Electricity isn't really an evil cloud, but the sign makes the point that electricity is dangerous. Contact with electric current can cause severe burns and even death. Electricity can also cause serious fires.
Q: A common cause of electric hazards and fires is a short circuit. Do you know what a short circuit is?
A: As its name suggests, a short circuit is damage that allows electric current to travel through a shorter loop than it should. To find out how this can occur and why it is dangerous, keep reading.
How a Short Circuit Occurs
Did you ever see an old appliance with a damaged cord, like the old shown in the Figure below? A damaged electric cord can cause a severe shock if it allows current to pass from the cord to a person who touches it. A damaged cord can also cause a short circuit. A short circuit occurs when electric current follows a shorter path than the intended loop of the circuit. An electric cord contains two wires: one that carries current from the outlet to the appliance and one that carries current from the appliance back to the outlet. If the two wires in a damaged cord come into contact with each other, current flows from one wire to the other and bypasses the appliance. This may cause the wires to overheat and start a fire.
Electric Safety Features
Because electricity can be so dangerous, safety features are built into modern electric circuits and devices. They include three-prong plugs, circuit breakers, and GFCI outlets. You can read about these three safety features in the Figure below. You can learn more about electric safety features in the home by watching the video at this URL: http://www.dailymotion.com/video/x6fg5i_basics-of-your-home-s-electrical-sy_school.
A Three-Prong Plug is used on metal appliances. The two flat prongs carry current to and from the appliances. The round prong is for safety. It connects with a wire inside the outlet that goes down into the ground. If any stray current leaks from the circuit or if there is a short circuit, the ground wire carries the current into the ground, which harmlessly absorbs it.
Circuit Breaker: This electrical panel contains several circuit breakers. A circuit breaker is a switch that automatically interrupts a circuit if too much current flows through it. This could happen if too many electric devices are plugged into the circuit or if too many electric devices are plugged into the circuit or if there is an electric short. Once the problem is resolved, the circuit breaker can be switched back on to complete the circuit so current can flow through it again.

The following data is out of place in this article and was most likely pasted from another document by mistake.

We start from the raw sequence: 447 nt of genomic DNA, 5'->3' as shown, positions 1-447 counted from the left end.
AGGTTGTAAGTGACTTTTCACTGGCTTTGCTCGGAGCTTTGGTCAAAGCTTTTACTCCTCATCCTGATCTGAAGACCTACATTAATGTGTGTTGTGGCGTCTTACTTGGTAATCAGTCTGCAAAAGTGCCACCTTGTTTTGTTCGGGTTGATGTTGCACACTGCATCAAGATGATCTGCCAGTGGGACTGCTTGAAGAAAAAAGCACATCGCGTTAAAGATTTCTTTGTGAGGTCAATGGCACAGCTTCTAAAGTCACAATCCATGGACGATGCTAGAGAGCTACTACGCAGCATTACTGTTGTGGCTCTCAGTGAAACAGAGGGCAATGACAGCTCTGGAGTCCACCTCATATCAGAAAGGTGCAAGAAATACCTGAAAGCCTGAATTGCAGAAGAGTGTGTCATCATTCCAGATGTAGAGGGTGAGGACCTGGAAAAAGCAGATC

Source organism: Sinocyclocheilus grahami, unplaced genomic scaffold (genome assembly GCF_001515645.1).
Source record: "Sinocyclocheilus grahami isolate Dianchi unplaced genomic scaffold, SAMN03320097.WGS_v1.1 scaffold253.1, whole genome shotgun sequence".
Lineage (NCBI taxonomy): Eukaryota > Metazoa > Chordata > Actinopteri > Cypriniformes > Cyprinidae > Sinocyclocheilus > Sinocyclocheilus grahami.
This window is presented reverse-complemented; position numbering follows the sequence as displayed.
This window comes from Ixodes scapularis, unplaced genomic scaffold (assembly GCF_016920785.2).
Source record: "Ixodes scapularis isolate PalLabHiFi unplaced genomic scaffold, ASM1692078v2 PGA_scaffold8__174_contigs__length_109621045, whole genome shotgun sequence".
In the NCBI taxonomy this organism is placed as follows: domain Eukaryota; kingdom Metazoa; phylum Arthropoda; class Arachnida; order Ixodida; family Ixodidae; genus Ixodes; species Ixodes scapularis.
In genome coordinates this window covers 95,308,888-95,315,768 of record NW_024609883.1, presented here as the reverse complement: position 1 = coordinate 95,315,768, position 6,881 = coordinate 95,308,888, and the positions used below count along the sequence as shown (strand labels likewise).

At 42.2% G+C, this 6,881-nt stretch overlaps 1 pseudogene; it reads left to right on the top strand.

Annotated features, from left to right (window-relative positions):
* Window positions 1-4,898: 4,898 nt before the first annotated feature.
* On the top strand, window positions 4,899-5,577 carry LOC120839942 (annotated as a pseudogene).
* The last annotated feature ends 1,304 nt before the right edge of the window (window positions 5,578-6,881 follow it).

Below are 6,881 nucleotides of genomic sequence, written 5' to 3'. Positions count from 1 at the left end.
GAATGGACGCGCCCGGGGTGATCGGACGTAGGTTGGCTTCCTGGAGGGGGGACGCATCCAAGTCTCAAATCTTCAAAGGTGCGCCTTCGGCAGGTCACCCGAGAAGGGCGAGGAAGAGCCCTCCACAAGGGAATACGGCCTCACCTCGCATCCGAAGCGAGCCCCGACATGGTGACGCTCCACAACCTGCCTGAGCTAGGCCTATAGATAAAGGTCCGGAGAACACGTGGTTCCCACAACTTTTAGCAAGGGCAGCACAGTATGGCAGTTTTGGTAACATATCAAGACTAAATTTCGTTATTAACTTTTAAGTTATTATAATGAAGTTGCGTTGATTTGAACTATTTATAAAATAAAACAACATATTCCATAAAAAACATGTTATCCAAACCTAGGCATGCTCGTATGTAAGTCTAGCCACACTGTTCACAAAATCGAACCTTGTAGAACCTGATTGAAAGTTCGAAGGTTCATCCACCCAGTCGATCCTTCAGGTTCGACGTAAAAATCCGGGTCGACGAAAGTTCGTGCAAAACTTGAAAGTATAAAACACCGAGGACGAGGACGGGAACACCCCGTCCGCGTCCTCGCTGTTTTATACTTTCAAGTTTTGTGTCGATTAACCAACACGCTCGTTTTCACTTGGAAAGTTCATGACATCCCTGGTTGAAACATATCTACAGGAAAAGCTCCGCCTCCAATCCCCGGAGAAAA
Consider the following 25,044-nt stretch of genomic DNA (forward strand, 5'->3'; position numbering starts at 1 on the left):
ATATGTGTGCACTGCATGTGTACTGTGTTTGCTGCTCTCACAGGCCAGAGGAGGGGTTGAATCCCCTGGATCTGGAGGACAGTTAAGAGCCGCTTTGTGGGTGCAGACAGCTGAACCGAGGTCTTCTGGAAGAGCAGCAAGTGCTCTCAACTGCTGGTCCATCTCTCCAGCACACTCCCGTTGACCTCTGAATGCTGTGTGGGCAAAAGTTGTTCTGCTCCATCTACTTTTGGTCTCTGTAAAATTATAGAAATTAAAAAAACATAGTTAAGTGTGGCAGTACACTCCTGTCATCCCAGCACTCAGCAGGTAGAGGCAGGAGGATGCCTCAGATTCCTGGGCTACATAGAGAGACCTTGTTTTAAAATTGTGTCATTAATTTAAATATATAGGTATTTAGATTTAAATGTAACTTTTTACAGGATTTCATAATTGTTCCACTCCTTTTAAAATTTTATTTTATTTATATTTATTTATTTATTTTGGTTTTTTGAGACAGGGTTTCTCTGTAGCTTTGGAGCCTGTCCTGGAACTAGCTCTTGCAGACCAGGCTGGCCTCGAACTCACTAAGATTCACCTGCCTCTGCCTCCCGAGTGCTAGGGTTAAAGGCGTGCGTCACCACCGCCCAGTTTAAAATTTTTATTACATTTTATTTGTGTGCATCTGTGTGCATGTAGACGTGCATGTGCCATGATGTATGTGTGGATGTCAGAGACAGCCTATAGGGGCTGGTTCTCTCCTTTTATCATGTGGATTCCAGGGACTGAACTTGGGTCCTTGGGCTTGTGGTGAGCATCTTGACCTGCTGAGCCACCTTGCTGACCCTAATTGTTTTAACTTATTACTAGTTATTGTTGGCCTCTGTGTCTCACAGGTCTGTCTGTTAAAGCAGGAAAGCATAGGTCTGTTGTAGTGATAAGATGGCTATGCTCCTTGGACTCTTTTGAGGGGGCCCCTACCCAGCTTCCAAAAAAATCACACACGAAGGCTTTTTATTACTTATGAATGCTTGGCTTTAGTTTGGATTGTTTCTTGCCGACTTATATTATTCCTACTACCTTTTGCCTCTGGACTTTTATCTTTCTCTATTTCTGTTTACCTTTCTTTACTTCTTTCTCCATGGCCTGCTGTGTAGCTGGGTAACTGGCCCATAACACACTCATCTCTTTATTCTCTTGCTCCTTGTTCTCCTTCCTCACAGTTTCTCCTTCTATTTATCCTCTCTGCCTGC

GFCI Outlet: GFCI stands for ground-fault circuit interrupter. GFCI outlets are typically found in bathrooms and kitchens where the use of water poses a risk of shock (because water is a good electric conductor). A GFCI outlet contains a device that monitors the amount of current leaving and returning to the outlet. If less current is returning than leaving, this means that current is escaping. When this occurs, a tiny circuit breaker in the outlet interrupts the circuit. The breaker can be reset by pushing a button on the outlet cover.
Q: Can you think of any other electric safety features?
A: One safety feature is the label on a lamp that warns the user of the maximum safe wattage for light bulbs. Another safety feature is double insulation on many electric devices. Not only are the electric wires insulated with a coating of plastic but so is the entire device. The old toaster pictured in the Figure above lacks this safety feature, but most modern toasters have a plastic casing. This reduces the risk of current leaving the device except through the cord.
Using Electricity Safely
Even with electric safety features, electricity is still dangerous if it is misused. Follow the safety rules below to reduce the risk of injury or fire from electricity.
- Never mix electricity and water. Don’t plug in or turn on electric lights or appliances when your hands are wet, you are standing in water, or you are in the shower or bathtub. The current could flow through the water—and you—because water is a good conductor of electricity.
- Never overload circuits. Avoid plugging too many devices into one outlet or extension cord. The more devices that are plugged in, the more current the circuit carries. Too much current can overheat a circuit and start a fire.
- Never use devices with damaged cords or plugs. They can cause shocks, shorts, and fires.
- Never put anything except plugs into electric outlets. Putting any other object into an outlet is likely to cause a serious shock that could be fatal.
- Never go near fallen electric lines. They could have very high voltage. Report fallen lines to the electric company as soon as possible.
- A short circuit occurs when electric current follows a shorter path than the intended loop of the circuit. A short circuit may cause wires to overheat and start a fire.
- Several safety features are built into modern electric circuits and devices. They include three-prong plugs, circuit breakers, and GFCI outlets.
- Following safety rules can reduce the risk of injury or fire from electricity.
Take the electric safety quiz at the following URL. Incorrect answers will be marked with an X. http://www.ehs.okstate.edu/modules/electric/quiz.htm
- What causes a short circuit? Why is a short circuit dangerous?
- Identify an electric safety feature and explain how it works.
- Create an illustrated poster to share electric safety rules with other people your age. Include at least three safety rules in your poster.